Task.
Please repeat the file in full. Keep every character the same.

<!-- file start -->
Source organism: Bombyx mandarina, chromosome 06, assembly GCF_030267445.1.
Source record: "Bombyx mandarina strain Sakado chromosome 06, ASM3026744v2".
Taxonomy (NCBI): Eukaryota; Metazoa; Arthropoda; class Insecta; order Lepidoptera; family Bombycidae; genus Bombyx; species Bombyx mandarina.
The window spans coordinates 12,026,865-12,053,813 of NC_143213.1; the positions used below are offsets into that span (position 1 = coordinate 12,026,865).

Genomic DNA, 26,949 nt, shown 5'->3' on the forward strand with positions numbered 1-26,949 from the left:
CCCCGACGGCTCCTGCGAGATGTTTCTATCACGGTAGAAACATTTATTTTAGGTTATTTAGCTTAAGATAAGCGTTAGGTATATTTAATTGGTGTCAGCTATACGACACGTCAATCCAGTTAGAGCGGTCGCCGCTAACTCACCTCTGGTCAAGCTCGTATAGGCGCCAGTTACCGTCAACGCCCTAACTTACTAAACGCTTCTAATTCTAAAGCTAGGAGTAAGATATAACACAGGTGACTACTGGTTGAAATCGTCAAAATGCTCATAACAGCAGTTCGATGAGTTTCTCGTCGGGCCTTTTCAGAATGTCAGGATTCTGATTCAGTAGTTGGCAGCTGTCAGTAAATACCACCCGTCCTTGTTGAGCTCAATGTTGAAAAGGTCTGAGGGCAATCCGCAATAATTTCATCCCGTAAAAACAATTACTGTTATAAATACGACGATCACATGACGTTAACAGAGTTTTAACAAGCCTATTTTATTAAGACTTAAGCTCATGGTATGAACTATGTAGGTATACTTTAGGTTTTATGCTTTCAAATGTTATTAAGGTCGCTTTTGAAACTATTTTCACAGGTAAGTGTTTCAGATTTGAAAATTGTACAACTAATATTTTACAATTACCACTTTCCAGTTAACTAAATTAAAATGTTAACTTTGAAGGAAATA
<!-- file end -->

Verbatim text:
Source organism: Bombyx mandarina, chromosome 06, assembly GCF_030267445.1.
Source record: "Bombyx mandarina strain Sakado chromosome 06, ASM3026744v2".
Taxonomy (NCBI): Eukaryota; Metazoa; Arthropoda; class Insecta; order Lepidoptera; family Bombycidae; genus Bombyx; species Bombyx mandarina.
The window spans coordinates 12,026,865-12,053,813 of NC_143213.1; the positions used below are offsets into that span (position 1 = coordinate 12,026,865).

Genomic DNA, 26,949 nt, shown 5'->3' on the forward strand with positions numbered 1-26,949 from the left:
CCCCGACGGCTCCTGCGAGATGTTTCTATCACGGTAGAAACATTTATTTTAGGTTATTTAGCTTAAGATAAGCGTTAGGTATATTTAATTGGTGTCAGCTATACGACACGTCAATCCAGTTAGAGCGGTCGCCGCTAACTCACCTCTGGTCAAGCTCGTATAGGCGCCAGTTACCGTCAACGCCCTAACTTACTAAACGCTTCTAATTCTAAAGCTAGGAGTAAGATATAACACAGGTGACTACTGGTTGAAATCGTCAAAATGCTCATAACAGCAGTTCGATGAGTTTCTCGTCGGGCCTTTTCAGAATGTCAGGATTCTGATTCAGTAGTTGGCAGCTGTCAGTAAATACCACCCGTCCTTGTTGAGCTCAATGTTGAAAAGGTCTGAGGGCAATCCGCAATAATTTCATCCCGTAAAAACAATTACTGTTATAAATACGACGATCACATGACGTTAACAGAGTTTTAACAAGCCTATTTTATTAAGACTTAAGCTCATGGTATGAACTATGTAGGTATACTTTAGGTTTTATGCTTTCAAATGTTATTAAGGTCGCTTTTGAAACTATTTTCACAGGTAAGTGTTTCAGATTTGAAAATTGTACAACTAATATTTTACAATTACCACTTTCCAGTTAACTAAATTAAAATGTTAACTTTGAAGGAAATA